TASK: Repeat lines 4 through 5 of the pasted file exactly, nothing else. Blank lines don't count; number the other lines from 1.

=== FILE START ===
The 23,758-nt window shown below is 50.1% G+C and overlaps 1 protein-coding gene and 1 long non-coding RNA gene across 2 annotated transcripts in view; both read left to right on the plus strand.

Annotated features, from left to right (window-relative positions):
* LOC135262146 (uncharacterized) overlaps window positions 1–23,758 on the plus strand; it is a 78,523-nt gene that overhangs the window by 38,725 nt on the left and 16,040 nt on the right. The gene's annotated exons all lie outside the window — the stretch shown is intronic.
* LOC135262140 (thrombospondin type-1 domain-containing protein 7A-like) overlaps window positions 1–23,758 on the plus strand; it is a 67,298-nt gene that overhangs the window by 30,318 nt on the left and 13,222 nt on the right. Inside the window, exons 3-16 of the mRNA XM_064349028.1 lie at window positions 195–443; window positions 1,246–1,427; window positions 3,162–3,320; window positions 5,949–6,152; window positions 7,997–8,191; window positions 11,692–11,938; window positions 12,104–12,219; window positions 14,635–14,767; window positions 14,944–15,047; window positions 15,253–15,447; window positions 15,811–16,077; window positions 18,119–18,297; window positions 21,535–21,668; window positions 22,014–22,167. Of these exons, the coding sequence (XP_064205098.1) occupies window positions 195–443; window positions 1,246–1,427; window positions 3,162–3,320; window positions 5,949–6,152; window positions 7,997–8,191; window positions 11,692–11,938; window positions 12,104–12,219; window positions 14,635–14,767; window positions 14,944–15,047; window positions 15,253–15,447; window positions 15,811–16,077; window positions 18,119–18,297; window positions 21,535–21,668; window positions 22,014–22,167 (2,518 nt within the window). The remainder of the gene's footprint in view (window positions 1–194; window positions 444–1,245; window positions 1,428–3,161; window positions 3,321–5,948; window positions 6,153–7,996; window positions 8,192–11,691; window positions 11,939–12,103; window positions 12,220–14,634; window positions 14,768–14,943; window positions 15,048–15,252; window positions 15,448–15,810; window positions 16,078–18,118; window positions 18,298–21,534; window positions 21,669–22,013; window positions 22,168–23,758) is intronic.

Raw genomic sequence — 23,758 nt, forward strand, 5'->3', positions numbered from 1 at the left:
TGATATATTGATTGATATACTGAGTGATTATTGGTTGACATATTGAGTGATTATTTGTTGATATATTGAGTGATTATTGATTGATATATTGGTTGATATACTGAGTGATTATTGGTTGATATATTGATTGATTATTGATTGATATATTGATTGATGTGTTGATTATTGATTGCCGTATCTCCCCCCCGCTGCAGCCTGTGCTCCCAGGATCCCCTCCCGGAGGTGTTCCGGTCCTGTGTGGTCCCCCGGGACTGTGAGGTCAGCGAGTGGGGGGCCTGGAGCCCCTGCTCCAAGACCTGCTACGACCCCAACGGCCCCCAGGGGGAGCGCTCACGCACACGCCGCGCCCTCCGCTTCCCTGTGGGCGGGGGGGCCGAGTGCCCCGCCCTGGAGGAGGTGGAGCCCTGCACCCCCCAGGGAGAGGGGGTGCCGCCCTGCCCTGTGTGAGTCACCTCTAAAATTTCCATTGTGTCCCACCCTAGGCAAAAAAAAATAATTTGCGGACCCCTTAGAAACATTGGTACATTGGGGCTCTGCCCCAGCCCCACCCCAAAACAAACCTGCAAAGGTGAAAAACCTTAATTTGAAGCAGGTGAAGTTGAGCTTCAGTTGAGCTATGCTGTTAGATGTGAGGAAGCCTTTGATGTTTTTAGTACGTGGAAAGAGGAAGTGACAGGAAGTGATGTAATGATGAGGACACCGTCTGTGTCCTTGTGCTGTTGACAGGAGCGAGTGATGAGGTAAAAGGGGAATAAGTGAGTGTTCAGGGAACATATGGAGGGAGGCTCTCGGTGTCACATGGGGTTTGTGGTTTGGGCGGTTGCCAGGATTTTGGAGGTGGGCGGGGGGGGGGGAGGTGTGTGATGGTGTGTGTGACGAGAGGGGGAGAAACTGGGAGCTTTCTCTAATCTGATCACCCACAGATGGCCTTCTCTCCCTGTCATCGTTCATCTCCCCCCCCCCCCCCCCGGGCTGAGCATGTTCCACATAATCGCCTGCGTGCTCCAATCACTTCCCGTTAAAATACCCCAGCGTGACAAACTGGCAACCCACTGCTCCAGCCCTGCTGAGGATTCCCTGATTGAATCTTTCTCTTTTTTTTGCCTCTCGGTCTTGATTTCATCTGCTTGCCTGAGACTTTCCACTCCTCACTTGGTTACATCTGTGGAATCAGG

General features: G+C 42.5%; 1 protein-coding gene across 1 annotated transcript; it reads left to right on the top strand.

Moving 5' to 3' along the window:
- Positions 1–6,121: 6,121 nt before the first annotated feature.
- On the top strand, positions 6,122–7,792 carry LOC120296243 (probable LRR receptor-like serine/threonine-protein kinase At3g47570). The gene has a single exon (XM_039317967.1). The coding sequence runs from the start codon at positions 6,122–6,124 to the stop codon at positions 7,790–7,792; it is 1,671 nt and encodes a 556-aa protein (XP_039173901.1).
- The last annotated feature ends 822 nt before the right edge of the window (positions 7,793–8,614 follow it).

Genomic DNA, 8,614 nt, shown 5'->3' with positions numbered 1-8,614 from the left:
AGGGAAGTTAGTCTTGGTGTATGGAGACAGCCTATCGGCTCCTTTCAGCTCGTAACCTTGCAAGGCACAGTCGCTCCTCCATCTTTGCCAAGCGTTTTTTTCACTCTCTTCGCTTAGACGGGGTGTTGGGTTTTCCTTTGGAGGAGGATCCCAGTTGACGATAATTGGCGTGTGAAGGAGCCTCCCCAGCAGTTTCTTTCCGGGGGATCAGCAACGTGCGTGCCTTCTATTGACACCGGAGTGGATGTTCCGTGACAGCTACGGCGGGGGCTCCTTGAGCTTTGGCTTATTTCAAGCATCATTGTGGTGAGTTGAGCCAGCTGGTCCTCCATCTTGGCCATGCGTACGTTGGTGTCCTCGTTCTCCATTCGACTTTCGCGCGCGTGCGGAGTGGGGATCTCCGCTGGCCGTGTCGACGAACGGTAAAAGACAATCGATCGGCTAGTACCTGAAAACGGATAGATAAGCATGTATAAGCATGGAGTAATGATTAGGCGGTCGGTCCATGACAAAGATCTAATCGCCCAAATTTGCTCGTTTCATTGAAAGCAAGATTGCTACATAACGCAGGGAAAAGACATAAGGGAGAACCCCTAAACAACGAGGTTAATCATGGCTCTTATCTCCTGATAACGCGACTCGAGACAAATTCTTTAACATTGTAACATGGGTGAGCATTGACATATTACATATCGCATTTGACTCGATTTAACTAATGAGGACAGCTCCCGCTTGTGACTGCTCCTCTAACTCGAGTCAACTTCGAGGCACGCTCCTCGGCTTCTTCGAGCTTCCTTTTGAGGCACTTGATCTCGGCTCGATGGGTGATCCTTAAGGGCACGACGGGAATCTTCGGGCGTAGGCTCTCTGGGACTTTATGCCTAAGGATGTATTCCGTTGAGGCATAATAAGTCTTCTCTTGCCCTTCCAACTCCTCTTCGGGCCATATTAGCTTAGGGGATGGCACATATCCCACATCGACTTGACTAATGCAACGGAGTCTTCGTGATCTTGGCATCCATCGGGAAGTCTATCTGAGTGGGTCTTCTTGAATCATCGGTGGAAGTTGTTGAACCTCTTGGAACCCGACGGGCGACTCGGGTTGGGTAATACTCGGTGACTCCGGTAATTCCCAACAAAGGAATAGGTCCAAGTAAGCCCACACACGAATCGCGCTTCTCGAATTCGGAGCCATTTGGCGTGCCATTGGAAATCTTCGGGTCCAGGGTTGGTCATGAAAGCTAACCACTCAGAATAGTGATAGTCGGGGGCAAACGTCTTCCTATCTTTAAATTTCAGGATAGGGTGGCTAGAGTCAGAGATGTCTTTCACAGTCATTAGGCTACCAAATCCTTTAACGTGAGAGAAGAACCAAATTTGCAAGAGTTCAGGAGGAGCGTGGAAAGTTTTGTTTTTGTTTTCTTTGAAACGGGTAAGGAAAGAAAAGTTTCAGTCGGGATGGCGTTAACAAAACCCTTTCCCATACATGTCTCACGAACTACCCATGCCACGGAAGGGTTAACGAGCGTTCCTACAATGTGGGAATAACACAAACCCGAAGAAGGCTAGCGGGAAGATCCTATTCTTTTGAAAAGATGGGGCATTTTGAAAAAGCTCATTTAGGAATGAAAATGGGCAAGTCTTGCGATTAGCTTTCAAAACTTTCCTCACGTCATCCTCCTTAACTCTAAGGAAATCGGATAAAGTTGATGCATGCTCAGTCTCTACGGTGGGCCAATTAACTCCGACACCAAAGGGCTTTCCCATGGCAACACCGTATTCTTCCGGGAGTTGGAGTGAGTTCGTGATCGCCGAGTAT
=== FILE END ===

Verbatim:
* LOC135262140 (thrombospondin type-1 domain-containing protein 7A-like) overlaps window positions 1–23,758 on the plus strand; it is a 67,298-nt gene that overhangs the window by 30,318 nt on the left and 13,222 nt on the right. Inside the window, exons 3-16 of the mRNA XM_064349028.1 lie at window positions 195–443; window positions 1,246–1,427; window positions 3,162–3,320; window positions 5,949–6,152; window positions 7,997–8,191; window positions 11,692–11,938; window positions 12,104–12,219; window positions 14,635–14,767; window positions 14,944–15,047; window positions 15,253–15,447; window positions 15,811–16,077; window positions 18,119–18,297; window positions 21,535–21,668; window positions 22,014–22,167. Of these exons, the coding sequence (XP_064205098.1) occupies window positions 195–443; window positions 1,246–1,427; window positions 3,162–3,320; window positions 5,949–6,152; window positions 7,997–8,191; window positions 11,692–11,938; window positions 12,104–12,219; window positions 14,635–14,767; window positions 14,944–15,047; window positions 15,253–15,447; window positions 15,811–16,077; window positions 18,119–18,297; window positions 21,535–21,668; window positions 22,014–22,167 (2,518 nt within the window). The remainder of the gene's footprint in view (window positions 1–194; window positions 444–1,245; window positions 1,428–3,161; window positions 3,321–5,948; window positions 6,153–7,996; window positions 8,192–11,691; window positions 11,939–12,103; window positions 12,220–14,634; window positions 14,768–14,943; window positions 15,048–15,252; window positions 15,448–15,810; window positions 16,078–18,118; window positions 18,298–21,534; window positions 21,669–22,013; window positions 22,168–23,758) is intronic.

Raw genomic sequence — 23,758 nt, forward strand, 5'->3', positions numbered from 1 at the left: